Aside from the dubious arak cocktails (definitely not recommended!) on offer from this one’s ramshackle bamboo-built bar, Rudy’s proves itself a great place to party away a Friday night on the isles. There are crowds at this mainstay every night of the week, all chatting and chilling in the timber cabanas that pepper the sands, or swilling Bintangs on the raucous dancefloor. Trance, techno and chart tunes are the policy, while the location in the middle of the Gili strip, just a stone’s throw from both Blue Marlin and Tir Na Nog, mean there’s always a great bunch of people to mingle and mix with.

Alternative options

Jiggy Bar

Perhaps the single top alternative (or addition) to the weekly partying calendar on Gili T is Jiggy Bar. This beachside lean-to of a joint actually hosts one uber-popular Tuesday night of partying, which many folk slot neatly in between their shindigs in Blue Marlin and the Irish Bar. The get-together is a blowout of Bintang and home-mixed cocktails to rival any on the island, so don’t expect a relaxed recovery session here. Jiggy’s other draws are pretty awesome too: boat parties. Yep, this is the club responsible for hosting Gili’s iconic trimaran gigs. These take place three times each week, on Monday, Wednesday and Friday, and are one of the real musts for any true hedonists for sure!

Horizontal

Instantly recognisable thanks to its rows of bright crimson bean bags on the beach, Horizontal is the perfect place to watch the dying glow of the sunset in the evening, sip a well-mixed cocktail, or simply laze off the hangover from the night before. It’s got a prime position right in the middle of Gili Trawangan town, is just meters from the sea (which is great when it’s time to cool off), and offers regular nights of reggae, ska and electronica - not to mention happy hour deals that give three cocktails for just 100,000 IDR. Not bad at all!

Sama Sama

The only dedicated reggae bar on the island (even if the others play oodles of Bob Marley and the Wailers each night), Sama Sama is a timber-built joint that overlooks the lapping waves of the east shore. It spills out onto the sands towards the northern end of the Gili T strip, offering a laid-back alternative to many of the other EDM-fuelled clubs. The place is hardly quiet though, with the regular live music nights taking a turn for the funk towards the early hours, and oodles of revellers lingering all the way until sun up.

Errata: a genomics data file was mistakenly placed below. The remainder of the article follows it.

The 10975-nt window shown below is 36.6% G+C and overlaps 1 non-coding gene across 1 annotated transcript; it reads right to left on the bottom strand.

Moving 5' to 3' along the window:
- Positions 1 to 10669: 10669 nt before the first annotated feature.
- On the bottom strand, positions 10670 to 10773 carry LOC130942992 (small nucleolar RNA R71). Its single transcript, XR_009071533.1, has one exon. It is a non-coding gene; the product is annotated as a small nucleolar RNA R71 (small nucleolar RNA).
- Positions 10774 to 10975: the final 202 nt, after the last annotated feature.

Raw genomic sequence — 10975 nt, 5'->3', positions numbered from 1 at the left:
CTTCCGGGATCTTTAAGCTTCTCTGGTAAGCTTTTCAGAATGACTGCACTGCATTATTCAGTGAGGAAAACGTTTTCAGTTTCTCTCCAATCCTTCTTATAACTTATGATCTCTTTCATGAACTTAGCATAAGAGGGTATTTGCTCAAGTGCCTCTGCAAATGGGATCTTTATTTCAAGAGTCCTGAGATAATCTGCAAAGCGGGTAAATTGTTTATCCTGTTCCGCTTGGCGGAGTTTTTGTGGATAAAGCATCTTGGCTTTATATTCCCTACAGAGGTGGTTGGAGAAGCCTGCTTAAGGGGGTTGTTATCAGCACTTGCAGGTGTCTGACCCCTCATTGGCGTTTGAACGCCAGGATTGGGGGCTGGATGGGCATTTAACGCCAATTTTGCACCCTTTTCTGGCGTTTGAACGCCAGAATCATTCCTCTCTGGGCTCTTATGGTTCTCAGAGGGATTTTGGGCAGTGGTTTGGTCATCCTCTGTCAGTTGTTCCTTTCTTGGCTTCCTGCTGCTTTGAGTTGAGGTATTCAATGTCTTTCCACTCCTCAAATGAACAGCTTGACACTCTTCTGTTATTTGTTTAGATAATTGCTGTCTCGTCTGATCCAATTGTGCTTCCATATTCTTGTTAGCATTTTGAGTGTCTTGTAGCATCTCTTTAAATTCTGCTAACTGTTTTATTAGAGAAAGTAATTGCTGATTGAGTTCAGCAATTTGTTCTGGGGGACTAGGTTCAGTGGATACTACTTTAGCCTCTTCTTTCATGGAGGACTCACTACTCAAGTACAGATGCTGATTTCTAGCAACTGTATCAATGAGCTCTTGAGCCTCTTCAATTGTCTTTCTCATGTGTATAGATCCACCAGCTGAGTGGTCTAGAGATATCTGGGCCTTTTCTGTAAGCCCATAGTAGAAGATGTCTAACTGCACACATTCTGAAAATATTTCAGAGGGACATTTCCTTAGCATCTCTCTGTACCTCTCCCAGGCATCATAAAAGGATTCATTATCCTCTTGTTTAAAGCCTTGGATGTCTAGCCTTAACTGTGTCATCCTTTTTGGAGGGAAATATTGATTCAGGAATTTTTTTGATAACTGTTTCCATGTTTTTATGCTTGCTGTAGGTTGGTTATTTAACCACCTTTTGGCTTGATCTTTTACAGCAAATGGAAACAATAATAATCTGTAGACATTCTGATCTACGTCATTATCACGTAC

Lava Beach Bar

Lava Beach Bar has nailed pre-partying, making this one a fine spot to recline just meters from the lapping shoreline with a cold beer before the real shindigs get started. Carved Hindu effigies and a large wooden gateway beckon patrons in from the dirt track out front, while cushions and comfy timber stools all pepper the beach itself.

Jungle Bar

Packed to the brim most evenings of the week, Jungle Bar has made its name as the home of the cheapest happy hour on the island. And while the deflated drinks prices are a real pull, there’s also something great about the crowds that gather here, all pre-drinking in prep for a night out elsewhere on Gili. Another pro: the location just next to the Gili night market, where nasi goreng rice dishes and the like offer drinking food extraordinaire!

A note on the booze

The ubiquitous Bintang aside, Indonesia’s partying hubs are famed for their homemade liquor. Known as arak, this clear fermented rice wine has garnered an infamous rep across the country. Why? Well, for one the strength can be hard to measure, with one batch that’s like water and another that’s pure eye-popping, liver-busting ethanol. In fact, there have been reports of hospitalisation and even death after travelers opted to drink arak in Gili, so it’s probably a good idea to avoid it at all costs.

Eating

There are countless places to settle in for a meal on Gili T. On the strip itself is where visitors will find Scallywags; arguably the finest seafood joint going, where local fish cuts and fresh maritime salads meet on the menu. A little to the north is where the Pesona Resort offers up its medley of Indian treats, with both northern and southern curries and tandoori options available for eating right on the edge of the sea (there’s also some cracking shisha here). Juku Restaurant is a fine option too, combining romantic candlelit tables on the sands with a medley of western treats (think pizza and lasagne), local Indonesian nasi goreng and other regional dishes, many of which cost next-to-nothing!

The night market of Gili T is another great choice for starting the evening. This goes on between 6pm and 9pm, in a small clearing midway down the main strip. It’s home to the best street food stalls on the island, which burst with egg fried rice, gado gado and tempeh kebabs – perfect drinking food!

"Rich is a traveler, writer and filmmaker who's always after somewhere new to go. He's been hopping around the globe since 2011, from Poland to Paris, Mumbai to Ho Chi Minh. He runs several travel sites of his own, from Ski Eastern to Live Krakow to Crabs Move Sideways. When he's not planning his next trip, he's usually listening to 50s jazz, surfing in Wales, skiing in the Alps, or just swigging (too much) great craft beer."